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Re: Please Explain the Parallel::ForkManager Idiom my $pid = $pm->start and next;

by sundialsvc4 (Abbot)
on Feb 04, 2014 at 15:10 UTC ( #1073412=note: print w/ replies, xml ) Need Help??


in reply to Please Explain the Parallel::ForkManager Idiom my $pid = $pm->start and next;

It can be confusing, sure.   Think of it this way:   when the parent process start()s a child process, there are, from that moment forward, two processes executing more-or-less parallel with one another.   (I say “more-or-less” because the relative timing of the two can’t be exactly predicted ...)   Nevertheless, both are executing the same Perl code, at the same point, but with exactly one very important difference:

  • In the parent, the process-ID of the new child process is returned as the value of the call to start().
  • In the child, the returned value is zero.
  • And that’s how the two of them each know which one they are.

The “fork in the road” (heh...) therefore happens with and next.   This is shorthand, exploiting Perl’s use of “short-circuit” expression evaluation.   The parent immediately continues with the foreach loop (or ends it); the child proceeds.   (Here’s the short-circuit:   since 0 and anything is known to be false, the right side of the and clause (that is to say, the next statement) is never evaluated in the child.)

Ordinarily, the console-output of both processes will now be intermingled on the screen, in no particular (exactly predictable) order, and yes, you will see that the child does sleep() properly, as any process would do.   If you still don’t observe that, please post a snippet of your code (remember to use <code> tags ...) so that we can point out the error of your ways.   It is a bit tricky ...


Comment on Re: Please Explain the Parallel::ForkManager Idiom my $pid = $pm->start and next;
Re^2: Please Explain the Parallel::ForkManager Idiom my $pid = $pm->start and next;
by Jim (Curate) on Feb 04, 2014 at 20:20 UTC

    It's not terribly important to this discussion that I mention this, but the and next bit is not part of what's confusing me. I understand this part of the idiom.

    However, instead of doing this…

    CHILD: foreach my $child ( 0 .. $#names ) { my $pid = $pm->start($names[$child]) and next; # Child process... }

    …I would typically prefer to do this…

    CHILD: for my $child ( 0 .. $#names ) { my $pid = $pm->start($names[$child]); next CHILD if $pid != 0; # Parent process # Child process... }

    I think this is more in line with PBP, but I could be mistaken.

    Jim

      Why? For the most part, I don't care and don't want to know what the pids are. P::FM does the bookkeeping for me. I can do something like:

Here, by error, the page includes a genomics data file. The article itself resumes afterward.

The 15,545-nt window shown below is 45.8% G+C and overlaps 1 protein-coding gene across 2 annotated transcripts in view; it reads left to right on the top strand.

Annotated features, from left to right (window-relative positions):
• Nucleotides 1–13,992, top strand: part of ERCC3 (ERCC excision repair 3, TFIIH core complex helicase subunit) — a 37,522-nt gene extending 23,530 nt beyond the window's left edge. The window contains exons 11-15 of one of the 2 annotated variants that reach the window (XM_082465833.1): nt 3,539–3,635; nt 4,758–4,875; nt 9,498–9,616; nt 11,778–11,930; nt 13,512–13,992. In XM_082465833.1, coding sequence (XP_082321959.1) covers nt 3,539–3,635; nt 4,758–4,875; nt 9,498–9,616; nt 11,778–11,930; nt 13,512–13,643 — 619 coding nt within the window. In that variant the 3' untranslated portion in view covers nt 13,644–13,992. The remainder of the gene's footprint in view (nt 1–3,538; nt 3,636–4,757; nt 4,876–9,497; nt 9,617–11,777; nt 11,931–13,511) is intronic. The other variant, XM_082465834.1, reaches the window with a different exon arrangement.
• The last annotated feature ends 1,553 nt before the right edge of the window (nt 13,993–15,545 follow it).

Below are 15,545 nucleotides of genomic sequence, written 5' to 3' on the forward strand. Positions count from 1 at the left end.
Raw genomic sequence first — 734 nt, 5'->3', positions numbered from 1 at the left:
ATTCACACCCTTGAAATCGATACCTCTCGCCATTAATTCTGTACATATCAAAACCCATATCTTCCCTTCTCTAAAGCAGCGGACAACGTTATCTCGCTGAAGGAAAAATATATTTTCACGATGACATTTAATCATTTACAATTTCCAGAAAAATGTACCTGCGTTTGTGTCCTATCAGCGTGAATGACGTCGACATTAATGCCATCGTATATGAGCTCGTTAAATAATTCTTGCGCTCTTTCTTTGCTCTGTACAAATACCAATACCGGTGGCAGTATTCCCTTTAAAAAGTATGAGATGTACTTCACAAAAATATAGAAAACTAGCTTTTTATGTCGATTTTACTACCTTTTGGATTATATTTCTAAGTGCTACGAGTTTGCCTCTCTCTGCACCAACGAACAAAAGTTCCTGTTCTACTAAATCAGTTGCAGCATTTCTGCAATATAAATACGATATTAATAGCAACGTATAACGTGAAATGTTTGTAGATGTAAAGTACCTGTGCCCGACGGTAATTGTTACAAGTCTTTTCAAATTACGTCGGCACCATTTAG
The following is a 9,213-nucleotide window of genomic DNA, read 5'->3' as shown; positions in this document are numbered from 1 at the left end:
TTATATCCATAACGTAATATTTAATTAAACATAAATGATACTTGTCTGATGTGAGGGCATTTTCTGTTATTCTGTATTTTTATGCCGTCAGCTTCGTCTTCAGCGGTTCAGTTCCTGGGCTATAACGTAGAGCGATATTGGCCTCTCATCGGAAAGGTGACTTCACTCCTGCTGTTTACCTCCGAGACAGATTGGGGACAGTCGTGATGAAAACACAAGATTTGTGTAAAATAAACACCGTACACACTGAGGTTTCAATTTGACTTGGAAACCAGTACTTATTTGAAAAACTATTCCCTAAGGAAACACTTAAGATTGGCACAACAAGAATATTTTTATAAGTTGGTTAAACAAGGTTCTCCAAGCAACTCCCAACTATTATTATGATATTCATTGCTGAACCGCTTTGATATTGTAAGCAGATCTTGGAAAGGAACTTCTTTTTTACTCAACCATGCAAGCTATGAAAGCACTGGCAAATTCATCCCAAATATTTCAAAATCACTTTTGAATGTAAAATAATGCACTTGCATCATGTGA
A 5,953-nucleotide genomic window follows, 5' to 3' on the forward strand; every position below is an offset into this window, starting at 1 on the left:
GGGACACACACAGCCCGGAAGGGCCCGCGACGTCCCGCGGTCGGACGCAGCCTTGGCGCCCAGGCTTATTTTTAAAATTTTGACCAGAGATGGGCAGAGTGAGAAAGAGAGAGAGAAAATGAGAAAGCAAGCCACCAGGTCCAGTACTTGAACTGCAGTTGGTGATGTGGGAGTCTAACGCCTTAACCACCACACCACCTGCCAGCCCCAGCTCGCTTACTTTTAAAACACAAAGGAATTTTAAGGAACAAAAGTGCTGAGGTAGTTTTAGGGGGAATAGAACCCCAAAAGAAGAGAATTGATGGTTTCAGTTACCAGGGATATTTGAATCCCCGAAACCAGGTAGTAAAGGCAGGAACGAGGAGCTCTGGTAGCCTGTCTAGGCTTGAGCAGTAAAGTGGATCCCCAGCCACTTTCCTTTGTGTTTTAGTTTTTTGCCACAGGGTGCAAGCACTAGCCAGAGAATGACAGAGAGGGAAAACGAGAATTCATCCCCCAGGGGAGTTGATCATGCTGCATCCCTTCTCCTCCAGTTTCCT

for my $name (qw(foo bar baz)) { $pm->start($name) and next; ... }
      And then I can think of my child processes as having names 'foo', 'bar', and 'baz' and can forget about pids. The names can be used in the run_on_finish() callback if I want to.
        Why?

        Exactly! That's the code in the demo script in the Parallel::ForkManager documentation. It's the example I was running and studying earlier. The PIDs and exit codes are included in the code for didactic reasons.

        You'll appreciate my similar demo script based on the same kids-in-line-at-the-pool theme.

        use strict; use warnings; use Parallel::ForkManager; $| = 1; my $MAXIMUM_KIDS_IN_POOL = 3; my $MAXIMUM_TIME_IN_POOL = 30; # Seconds my $lifeguard = Parallel::ForkManager->new($MAXIMUM_KIDS_IN_POOL); my @kids = qw( Ann Bob Cal Dan Eve Fay Gus Hal Ike Joe Kim Lee Meg ); $lifeguard->run_on_start( sub { my ($pid, $kid) = @_; print "\nThe lifeguard waves $kid into the pool\n"; } ); $lifeguard->run_on_finish( sub { my ($pid, $exit_code, $kid) = @_; print "\n$kid climbs out of the pool\n"; } ); $lifeguard->run_on_wait( sub { print "."; }, 0.3 ); my $number_of_kids = @kids; print "\nThere are $number_of_kids kids in line at the pool\n\n@kids\n +"; KID_IN_LINE: for my $kid (@kids) { my $pid = $lifeguard->start($kid); next KID_IN_LINE if $pid != 0; srand(); my $time = int(rand($MAXIMUM_TIME_IN_POOL)) + 1; print "\n$kid jumps into the pool\n"; sleep $time; print "\nThe lifeguard orders $kid out of the pool after $time sec +onds\n"; sleep 0.5; $lifeguard->finish(); } print "\nAll the kids have been in the pool\n"; $lifeguard->wait_all_children(); print "\nAll the kids are out of the pool\n"; exit 0;

        (As I post this script here, I notice there are vestiges of the original script still in the callback subs; namely, $pid and $exit_code. I could remove them.)

        Jim

        UPDATE:  And if I'm truly serious about not caring about the PIDs, I could do this instead:

        next KID_IN_LINE if $lifeguard->start($kid) != 0;

        ANOTHER UPDATE:  More weirdness. This works fine…

        $lifeguard->run_on_start( sub { my $kid = pop; print "\nThe lifeguard waves $kid into the pool\n"; } );

        …but this blows up with Use of uninitialized value $kid in concatenation (.) or string at Pool.pl line 27

        $lifeguard->run_on_finish( sub { my $kid = pop; print "\n$kid climbs out of the pool\n"; } );

        No variation of pop()-ing @_ in run_on_finish() works.

        YET ANOTHER UPDATE:  OK, this is documented in…ahem…the documentation.

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